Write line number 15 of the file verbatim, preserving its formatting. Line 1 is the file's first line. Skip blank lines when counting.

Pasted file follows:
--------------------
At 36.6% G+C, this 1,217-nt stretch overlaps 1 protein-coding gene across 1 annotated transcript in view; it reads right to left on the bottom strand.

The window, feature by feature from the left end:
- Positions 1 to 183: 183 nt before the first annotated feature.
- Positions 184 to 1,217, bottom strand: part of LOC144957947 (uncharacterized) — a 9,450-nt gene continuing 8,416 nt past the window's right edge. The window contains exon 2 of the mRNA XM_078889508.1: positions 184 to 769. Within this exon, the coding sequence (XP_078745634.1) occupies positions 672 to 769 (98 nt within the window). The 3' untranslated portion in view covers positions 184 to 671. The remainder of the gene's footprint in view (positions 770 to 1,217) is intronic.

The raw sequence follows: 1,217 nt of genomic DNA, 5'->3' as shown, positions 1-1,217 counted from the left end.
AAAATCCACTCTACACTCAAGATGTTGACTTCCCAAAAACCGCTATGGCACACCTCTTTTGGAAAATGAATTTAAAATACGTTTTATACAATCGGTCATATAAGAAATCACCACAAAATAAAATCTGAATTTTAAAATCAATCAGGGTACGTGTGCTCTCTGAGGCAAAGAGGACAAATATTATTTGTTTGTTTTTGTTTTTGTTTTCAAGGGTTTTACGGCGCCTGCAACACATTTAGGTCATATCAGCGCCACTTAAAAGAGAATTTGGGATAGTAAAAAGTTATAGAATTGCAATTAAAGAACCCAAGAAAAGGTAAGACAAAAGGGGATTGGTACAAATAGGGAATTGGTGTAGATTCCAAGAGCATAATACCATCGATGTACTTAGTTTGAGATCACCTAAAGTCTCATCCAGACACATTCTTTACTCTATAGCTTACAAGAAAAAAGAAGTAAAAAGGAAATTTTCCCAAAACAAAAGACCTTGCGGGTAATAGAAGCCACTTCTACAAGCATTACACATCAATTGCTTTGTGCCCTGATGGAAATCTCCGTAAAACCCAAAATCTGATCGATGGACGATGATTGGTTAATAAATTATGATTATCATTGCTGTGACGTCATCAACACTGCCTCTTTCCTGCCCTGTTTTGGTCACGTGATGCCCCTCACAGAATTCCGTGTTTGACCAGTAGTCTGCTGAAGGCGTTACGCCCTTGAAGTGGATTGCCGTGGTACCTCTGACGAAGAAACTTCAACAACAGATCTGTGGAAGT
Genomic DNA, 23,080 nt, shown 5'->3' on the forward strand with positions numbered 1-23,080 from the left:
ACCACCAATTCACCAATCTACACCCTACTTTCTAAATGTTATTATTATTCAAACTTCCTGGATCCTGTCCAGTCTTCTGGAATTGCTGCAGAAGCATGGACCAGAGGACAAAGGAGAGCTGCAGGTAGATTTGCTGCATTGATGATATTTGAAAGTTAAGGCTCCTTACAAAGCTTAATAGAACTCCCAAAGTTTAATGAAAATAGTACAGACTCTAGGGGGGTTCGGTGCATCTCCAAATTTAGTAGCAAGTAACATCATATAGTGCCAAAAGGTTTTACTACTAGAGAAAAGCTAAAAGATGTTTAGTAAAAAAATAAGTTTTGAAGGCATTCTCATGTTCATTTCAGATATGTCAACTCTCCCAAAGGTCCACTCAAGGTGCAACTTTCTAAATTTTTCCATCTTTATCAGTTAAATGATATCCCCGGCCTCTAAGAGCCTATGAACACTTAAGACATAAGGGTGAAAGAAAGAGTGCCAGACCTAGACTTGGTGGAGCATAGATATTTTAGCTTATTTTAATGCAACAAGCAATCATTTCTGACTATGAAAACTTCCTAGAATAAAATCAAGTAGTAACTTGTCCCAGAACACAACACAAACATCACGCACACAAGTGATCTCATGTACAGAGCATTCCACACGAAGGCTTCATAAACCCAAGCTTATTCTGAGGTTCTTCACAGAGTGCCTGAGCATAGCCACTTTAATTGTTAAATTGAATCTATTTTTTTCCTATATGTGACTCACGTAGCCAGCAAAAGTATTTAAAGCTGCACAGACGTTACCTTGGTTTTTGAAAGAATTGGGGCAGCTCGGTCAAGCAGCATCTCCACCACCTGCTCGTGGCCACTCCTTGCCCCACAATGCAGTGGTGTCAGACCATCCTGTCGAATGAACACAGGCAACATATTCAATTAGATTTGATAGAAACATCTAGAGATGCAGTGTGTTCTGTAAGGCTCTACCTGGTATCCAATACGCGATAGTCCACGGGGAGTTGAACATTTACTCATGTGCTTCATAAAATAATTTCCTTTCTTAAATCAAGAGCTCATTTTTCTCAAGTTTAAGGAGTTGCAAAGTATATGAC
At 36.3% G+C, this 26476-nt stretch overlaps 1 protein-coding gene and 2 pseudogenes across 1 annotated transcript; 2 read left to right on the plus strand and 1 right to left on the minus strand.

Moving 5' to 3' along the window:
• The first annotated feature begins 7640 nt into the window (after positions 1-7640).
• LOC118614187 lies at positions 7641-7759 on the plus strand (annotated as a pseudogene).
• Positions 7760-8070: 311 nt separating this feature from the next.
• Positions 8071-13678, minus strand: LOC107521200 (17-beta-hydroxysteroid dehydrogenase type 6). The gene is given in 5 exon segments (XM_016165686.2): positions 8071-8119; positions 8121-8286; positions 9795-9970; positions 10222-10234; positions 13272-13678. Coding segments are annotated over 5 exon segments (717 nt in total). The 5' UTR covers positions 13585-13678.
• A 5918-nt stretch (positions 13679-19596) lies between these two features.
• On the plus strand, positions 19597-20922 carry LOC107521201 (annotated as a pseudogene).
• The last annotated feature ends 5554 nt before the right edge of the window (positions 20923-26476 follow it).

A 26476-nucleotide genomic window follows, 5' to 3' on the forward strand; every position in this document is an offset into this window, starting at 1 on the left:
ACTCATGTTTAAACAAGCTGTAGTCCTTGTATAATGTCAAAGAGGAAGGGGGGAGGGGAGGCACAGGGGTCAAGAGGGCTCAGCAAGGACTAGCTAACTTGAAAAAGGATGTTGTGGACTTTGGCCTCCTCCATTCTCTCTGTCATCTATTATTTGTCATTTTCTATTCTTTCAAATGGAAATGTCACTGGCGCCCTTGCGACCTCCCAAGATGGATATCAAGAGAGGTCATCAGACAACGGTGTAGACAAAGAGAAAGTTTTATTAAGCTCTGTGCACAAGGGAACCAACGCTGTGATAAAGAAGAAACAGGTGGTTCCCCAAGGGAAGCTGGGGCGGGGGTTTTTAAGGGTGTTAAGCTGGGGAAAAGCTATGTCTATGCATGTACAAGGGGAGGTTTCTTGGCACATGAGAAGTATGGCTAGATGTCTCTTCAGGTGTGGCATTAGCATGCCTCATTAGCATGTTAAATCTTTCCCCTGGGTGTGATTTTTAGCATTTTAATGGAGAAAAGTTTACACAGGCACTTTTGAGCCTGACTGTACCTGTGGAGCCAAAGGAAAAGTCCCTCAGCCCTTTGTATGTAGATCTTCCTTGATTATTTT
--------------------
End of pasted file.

• A 5918-nt stretch (positions 13679-19596) lies between these two features.